Benefits of Alternative Medicine Overshadowed by Wellness Culture Greed

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PASADENA, Calif. - eTradeWire -- Complementary Alternative Medicine (CAM) includes a diverse range (https://www.hopkinsmedicine.org/health/wellness...) of therapies, practices, and products, like acupuncture, chiropractic medicine, and herbal medicine. What unites them and what defines CAM (https://www.ncbi.nlm.nih.gov/pmc/articles/PMC30...) is simply that they are not currently considered conventional medicine.

CAM use is growing (https://www.ncbi.nlm.nih.gov/pmc/articles/PMC30...). About half the general population in developed countries uses it. But skeptics point to the lack of research and proven efficacy of treatments in clinical trial settings as key problems. They also argue that placebo effects and people's ability to self-administer some of these treatments may lead people away from scientifically-proven solutions.

As practices become more mainstream, prejudice may lessen. However, with influxes of users, practices can become diluted. Wellness culture, on the surface, promotes a balanced, holistic approach to health making it the perfect proponent of CAM. But it is now associated with carefully curated, aesthetically pleasing brands.

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The wellness market is flooded with these celebrity-backed brands. While some may have a vested interest in the practices, there's no denying money is part of the appeal. The global wellness economy is valued at $4.5 trillion (https://globalwellnessinstitute.org/press-room/statistics-and-facts/), and CAM accounts for $360 billion of that.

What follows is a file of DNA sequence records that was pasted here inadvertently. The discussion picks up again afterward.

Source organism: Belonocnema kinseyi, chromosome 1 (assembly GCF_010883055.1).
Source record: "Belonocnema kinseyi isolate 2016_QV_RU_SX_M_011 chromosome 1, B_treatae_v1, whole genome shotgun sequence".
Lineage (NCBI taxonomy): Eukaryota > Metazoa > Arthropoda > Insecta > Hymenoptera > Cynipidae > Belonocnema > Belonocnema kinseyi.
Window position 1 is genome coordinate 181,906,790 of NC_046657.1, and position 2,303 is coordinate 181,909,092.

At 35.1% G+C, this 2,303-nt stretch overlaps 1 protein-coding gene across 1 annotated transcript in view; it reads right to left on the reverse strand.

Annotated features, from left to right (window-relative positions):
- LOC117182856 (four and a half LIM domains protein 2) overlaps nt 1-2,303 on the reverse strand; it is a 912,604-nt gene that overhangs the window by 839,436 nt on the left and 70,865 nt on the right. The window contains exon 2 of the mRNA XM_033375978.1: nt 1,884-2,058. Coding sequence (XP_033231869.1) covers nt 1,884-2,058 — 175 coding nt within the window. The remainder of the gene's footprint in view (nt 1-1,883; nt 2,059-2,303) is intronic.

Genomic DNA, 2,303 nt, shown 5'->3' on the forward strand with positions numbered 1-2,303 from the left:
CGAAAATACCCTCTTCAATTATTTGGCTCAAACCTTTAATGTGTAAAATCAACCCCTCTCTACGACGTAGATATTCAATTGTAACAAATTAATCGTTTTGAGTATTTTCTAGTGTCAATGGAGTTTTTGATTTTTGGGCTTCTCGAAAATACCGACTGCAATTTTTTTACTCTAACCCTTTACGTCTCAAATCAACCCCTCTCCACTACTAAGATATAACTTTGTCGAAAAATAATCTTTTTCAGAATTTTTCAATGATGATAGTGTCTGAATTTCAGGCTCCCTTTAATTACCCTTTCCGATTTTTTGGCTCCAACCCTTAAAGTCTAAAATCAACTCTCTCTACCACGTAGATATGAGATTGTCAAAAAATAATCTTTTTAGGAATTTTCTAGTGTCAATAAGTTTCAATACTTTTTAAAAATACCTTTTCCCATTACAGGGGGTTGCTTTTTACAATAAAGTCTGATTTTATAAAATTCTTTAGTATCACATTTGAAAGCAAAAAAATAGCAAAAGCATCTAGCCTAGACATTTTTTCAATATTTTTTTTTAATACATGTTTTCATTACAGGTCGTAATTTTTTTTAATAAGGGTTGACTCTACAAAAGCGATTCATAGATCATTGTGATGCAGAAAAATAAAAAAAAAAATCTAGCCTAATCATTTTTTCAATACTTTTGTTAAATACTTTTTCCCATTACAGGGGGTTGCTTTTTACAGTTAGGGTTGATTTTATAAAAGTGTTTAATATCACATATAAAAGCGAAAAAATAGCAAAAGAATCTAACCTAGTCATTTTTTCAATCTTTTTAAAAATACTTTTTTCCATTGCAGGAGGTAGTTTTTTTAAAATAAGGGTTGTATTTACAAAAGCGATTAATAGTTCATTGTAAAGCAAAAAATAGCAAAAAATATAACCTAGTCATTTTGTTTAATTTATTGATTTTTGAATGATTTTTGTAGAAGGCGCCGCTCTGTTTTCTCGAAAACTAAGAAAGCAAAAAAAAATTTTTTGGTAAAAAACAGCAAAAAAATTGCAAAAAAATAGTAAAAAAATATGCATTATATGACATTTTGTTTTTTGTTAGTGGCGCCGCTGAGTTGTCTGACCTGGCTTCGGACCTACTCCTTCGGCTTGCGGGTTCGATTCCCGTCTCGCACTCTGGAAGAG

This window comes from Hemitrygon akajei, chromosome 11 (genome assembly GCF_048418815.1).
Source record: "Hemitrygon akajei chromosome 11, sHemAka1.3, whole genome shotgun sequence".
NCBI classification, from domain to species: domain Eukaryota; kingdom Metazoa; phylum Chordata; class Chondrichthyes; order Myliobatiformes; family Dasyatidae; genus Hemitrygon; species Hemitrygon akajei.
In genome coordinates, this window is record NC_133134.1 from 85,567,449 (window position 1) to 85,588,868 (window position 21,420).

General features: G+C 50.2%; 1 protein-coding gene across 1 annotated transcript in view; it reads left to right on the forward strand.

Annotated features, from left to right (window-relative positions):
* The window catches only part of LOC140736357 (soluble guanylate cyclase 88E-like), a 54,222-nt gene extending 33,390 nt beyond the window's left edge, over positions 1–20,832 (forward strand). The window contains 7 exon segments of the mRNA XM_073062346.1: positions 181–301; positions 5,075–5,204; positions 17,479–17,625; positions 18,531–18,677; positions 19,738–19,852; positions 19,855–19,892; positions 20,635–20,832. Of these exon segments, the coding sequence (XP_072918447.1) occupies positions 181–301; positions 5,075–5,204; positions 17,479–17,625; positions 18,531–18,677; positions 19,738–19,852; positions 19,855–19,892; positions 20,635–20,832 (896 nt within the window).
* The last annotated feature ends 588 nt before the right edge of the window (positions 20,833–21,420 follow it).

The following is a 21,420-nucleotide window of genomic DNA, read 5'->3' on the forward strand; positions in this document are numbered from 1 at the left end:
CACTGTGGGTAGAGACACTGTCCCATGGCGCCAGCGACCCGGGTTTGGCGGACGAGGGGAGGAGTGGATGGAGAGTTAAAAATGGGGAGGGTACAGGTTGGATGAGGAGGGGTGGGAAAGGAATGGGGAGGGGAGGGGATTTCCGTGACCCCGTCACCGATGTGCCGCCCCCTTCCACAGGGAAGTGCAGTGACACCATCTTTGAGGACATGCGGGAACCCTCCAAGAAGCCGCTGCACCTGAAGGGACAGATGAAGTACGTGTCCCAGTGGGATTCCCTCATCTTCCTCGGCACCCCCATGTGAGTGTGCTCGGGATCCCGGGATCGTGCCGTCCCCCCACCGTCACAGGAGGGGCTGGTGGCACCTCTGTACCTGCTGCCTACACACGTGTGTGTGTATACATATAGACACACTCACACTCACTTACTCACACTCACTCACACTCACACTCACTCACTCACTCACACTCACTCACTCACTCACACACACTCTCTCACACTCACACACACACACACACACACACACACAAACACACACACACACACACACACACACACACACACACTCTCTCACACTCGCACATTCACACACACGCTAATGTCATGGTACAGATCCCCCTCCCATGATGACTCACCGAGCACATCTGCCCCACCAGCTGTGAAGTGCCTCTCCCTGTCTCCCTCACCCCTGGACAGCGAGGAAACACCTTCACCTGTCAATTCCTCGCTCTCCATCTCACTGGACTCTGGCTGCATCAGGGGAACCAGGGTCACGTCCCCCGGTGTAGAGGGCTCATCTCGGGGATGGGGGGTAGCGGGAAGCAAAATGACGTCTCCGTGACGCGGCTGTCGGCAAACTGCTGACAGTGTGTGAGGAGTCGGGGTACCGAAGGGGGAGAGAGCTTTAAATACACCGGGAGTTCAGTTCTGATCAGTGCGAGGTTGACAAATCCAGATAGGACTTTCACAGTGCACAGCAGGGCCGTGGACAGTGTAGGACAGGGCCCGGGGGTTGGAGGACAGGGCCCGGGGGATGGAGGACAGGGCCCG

One company that's earned a lot of attention is goop. Started in 2008 by actress Gwyneth Paltrow, the lifestyle and wellness brand is worth $250 million (https://www.nytimes.com/2018/07/25/magazine/big-business-gwyneth-paltrow-wellness.html). It has articles on the benefits of herbal pairings, overcoming first-time acupuncture nerves, and a wellness gift guide (https://shop.goop.com/shop/collection/the-2020-...) complete with a 30-day supply of goop brand immune-boosting elderberry chews for $55. While it may seem like the website endorses CAM practices, it actually promotes a specific, expensive version of wellness using CAM.

Although the use of CAM has increased, there is an expanding gap (https://www.webmd.com/a-to-z-guides/news/201102...) "in the rate of CAM use between non-Hispanic whites and African American and Hispanic populations. Whites are more than twice as likely to see a CAM provider." Asians use CAM slightly less than whites. When the face of the company is a wealthy, white, Hollywood-elite, only so many people can see themselves stepping into the life portrayed. By making wellness exclusive and exclusionary, these brands give CAM a bad reputation by association.

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Another problem: "'Sometimes Western people take what they think is something powerful used in the Indigenous world, say a plant, an herb, a tea," says Margaret P. Moss Ph.D., R.N., director of First Nations House of Learning and an associate professor in the school of nursing at the University of British Columbia, 'without taking the whole system (https://www.marieclaire.com/health-fitness/a236...) that came with it, that made it work.'"

CAM has real potential to help people. Those that want more autonomy or those with chronic conditions can find real relief. Furthermore, "as long as alternative treatments are used alongside conventional treatments, the majority of medical doctors (https://www.ncbi.nlm.nih.gov/pmc/articles/PMC30...) find most forms of complementary medicine acceptable."

Source: ultraHealth Agency
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